London's underground boring renaissance

Deep under London an unknown tunnelling renaissance is taking place.

This is dirty, noisy work.

We were given the first chance to get into London's Power Tunnels.

The shaft is in west London's Park Royal.

In a cage you are dropped about 98ft (30m) below the surface.

From there the tunnels will stretch about 20 miles (32km).

The tunnels are being made by National Grid and its contractors, and they'll eventually house power cables.

Meeting Evelyn

It means there is not as much disruption for Londoners as the company will no longer have to dig up roads.

It'll be finished in 2018 at a cost of £1 billion.

From the shaft it takes 20 minutes by a small train to get to the tunnel boring machine.

Tradition dictates these machines are named - this one is Evelyn.

Image copyright Bc
Image caption The tunnels will stretch about 20 miles (32km)

It's a noisy trip.

Then we're told to get out of the cramped carriage and we find ourselves next to the large boring machine.

We squeeze past workmen and reach the head of the tunnel.

Here a driver controls the giant bore.

London clay is cut away and the giant tube moves slowly forward.

Huge woodworm

Remarkably you can see the machine move very slowly down the tunnel, a few inches at a time.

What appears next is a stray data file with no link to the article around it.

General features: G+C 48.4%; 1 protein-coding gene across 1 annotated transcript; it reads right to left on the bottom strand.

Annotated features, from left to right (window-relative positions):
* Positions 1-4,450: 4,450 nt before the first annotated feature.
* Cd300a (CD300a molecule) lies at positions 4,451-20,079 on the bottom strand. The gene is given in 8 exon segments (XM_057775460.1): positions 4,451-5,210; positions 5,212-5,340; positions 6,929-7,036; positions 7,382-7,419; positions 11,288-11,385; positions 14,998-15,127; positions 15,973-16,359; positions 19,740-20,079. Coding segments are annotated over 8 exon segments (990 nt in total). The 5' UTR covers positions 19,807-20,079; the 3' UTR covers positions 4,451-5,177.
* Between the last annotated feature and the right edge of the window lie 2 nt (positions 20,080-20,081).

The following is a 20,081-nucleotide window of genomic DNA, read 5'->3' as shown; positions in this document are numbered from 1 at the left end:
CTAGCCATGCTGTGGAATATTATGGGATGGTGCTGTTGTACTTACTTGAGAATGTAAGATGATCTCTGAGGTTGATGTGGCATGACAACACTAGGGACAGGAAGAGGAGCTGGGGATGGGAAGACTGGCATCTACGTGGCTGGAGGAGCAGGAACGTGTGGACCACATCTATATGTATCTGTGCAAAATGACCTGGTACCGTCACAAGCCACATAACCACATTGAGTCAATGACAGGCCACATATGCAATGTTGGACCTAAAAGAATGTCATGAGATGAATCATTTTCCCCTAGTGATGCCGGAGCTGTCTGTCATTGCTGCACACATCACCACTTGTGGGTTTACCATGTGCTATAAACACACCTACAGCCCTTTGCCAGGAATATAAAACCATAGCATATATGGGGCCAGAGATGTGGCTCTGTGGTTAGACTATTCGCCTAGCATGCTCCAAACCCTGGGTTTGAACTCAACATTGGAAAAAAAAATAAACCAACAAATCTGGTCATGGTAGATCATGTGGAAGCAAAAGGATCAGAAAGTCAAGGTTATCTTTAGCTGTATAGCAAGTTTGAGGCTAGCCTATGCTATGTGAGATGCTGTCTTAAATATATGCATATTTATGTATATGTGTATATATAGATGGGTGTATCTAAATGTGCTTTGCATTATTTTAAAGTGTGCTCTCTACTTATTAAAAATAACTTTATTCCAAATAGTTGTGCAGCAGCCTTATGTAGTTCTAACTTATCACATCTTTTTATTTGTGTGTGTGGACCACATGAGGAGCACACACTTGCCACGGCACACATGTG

A man works behind the cutter clearing the excess mud to stop it blocking the moving structure.

It feels like a huge woodworm.

The spoil is put into the train and taken down the tunnel and back through the shaft into trucks. Then huge concrete blocks are slotted into the gap.

These machines can move at 1,312ft (400m) a week.

These techniques will be used for Crossrail and the Thames Sewer. If they go ahead, they'll also be used for the High Speed line HS2 and the Northern Line extension to Battersea.

London is a tunnelling hot spot and at the beginning of a revival.

There is even a tunnelling academy in east London dedicated to teaching the art of boring.

These modern techniques try and reduce disruption for Londoners, most of whom don't know what's going on below their feet.

Related Internet links

The BBC is not responsible for the content of external Internet sites